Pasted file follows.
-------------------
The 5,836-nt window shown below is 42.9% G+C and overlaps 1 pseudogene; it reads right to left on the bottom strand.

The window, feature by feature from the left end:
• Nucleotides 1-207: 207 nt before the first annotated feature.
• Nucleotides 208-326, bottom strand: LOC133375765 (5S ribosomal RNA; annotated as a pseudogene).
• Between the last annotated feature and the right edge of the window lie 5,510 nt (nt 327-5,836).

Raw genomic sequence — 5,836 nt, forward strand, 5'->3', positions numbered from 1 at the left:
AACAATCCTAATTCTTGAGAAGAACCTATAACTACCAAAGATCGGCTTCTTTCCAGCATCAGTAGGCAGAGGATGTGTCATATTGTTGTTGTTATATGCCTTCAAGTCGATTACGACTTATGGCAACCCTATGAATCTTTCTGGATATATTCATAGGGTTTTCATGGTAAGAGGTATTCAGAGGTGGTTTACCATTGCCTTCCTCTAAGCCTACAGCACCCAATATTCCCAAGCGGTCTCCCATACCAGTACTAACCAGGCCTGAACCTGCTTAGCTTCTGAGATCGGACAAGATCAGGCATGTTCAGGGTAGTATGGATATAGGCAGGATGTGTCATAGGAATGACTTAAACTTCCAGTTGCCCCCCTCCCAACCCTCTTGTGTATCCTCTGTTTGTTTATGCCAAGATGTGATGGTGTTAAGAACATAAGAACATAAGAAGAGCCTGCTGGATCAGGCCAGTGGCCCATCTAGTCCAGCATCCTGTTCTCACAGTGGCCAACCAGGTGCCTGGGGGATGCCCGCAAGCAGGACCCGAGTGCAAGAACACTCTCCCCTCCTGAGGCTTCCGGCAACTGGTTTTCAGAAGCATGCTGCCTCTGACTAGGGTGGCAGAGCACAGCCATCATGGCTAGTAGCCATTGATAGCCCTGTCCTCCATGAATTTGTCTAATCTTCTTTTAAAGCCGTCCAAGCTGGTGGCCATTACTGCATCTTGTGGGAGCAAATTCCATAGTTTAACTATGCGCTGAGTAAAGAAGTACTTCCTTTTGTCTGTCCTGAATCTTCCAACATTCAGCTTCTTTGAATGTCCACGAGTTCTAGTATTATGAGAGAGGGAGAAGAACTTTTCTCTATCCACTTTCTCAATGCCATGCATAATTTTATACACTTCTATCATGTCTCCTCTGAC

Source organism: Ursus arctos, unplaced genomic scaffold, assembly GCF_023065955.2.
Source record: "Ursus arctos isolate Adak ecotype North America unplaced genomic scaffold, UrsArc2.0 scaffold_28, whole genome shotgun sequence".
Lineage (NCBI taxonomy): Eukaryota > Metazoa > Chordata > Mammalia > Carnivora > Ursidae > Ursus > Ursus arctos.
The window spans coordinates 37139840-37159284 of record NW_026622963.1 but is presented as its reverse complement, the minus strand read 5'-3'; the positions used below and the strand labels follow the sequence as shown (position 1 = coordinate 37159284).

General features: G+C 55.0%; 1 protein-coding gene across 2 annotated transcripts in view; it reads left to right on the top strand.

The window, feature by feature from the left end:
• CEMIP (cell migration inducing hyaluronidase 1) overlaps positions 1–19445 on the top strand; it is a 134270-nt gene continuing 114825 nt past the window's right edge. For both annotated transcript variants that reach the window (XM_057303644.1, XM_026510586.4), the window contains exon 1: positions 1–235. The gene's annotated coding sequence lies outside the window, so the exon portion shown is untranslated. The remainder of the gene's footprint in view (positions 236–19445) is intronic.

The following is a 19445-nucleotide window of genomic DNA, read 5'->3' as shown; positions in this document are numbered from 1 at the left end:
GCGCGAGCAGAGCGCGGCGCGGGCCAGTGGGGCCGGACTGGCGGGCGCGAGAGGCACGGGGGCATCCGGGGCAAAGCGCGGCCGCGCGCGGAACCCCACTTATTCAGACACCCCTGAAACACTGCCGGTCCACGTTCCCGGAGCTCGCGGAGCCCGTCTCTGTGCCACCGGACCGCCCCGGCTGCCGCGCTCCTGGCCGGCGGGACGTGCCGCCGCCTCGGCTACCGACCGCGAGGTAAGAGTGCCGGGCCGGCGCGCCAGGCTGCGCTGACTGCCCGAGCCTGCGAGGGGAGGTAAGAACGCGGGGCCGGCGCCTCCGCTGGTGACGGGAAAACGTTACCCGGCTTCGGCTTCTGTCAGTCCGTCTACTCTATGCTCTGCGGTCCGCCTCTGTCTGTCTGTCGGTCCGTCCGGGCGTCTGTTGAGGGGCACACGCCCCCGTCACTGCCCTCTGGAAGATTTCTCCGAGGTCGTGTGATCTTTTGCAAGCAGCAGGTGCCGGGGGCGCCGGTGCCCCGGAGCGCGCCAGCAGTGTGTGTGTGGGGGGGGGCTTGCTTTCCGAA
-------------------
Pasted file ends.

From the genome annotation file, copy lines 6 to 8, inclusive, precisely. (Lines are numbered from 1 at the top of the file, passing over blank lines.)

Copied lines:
Raw genomic sequence — 5,836 nt, forward strand, 5'->3', positions numbered from 1 at the left:
AACAATCCTAATTCTTGAGAAGAACCTATAACTACCAAAGATCGGCTTCTTTCCAGCATCAGTAGGCAGAGGATGTGTCATATTGTTGTTGTTATATGCCTTCAAGTCGATTACGACTTATGGCAACCCTATGAATCTTTCTGGATATATTCATAGGGTTTTCATGGTAAGAGGTATTCAGAGGTGGTTTACCATTGCCTTCCTCTAAGCCTACAGCACCCAATATTCCCAAGCGGTCTCCCATACCAGTACTAACCAGGCCTGAACCTGCTTAGCTTCTGAGATCGGACAAGATCAGGCATGTTCAGGGTAGTATGGATATAGGCAGGATGTGTCATAGGAATGACTTAAACTTCCAGTTGCCCCCCTCCCAACCCTCTTGTGTATCCTCTGTTTGTTTATGCCAAGATGTGATGGTGTTAAGAACATAAGAACATAAGAAGAGCCTGCTGGATCAGGCCAGTGGCCCATCTAGTCCAGCATCCTGTTCTCACAGTGGCCAACCAGGTGCCTGGGGGATGCCCGCAAGCAGGACCCGAGTGCAAGAACACTCTCCCCTCCTGAGGCTTCCGGCAACTGGTTTTCAGAAGCATGCTGCCTCTGACTAGGGTGGCAGAGCACAGCCATCATGGCTAGTAGCCATTGATAGCCCTGTCCTCCATGAATTTGTCTAATCTTCTTTTAAAGCCGTCCAAGCTGGTGGCCATTACTGCATCTTGTGGGAGCAAATTCCATAGTTTAACTATGCGCTGAGTAAAGAAGTACTTCCTTTTGTCTGTCCTGAATCTTCCAACATTCAGCTTCTTTGAATGTCCACGAGTTCTAGTATTATGAGAGAGGGAGAAGAACTTTTCTCTATCCACTTTCTCAATGCCATGCATAATTTTATACACTTCTATCATGTCTCCTCTGAC

Source organism: Ursus arctos, unplaced genomic scaffold, assembly GCF_023065955.2.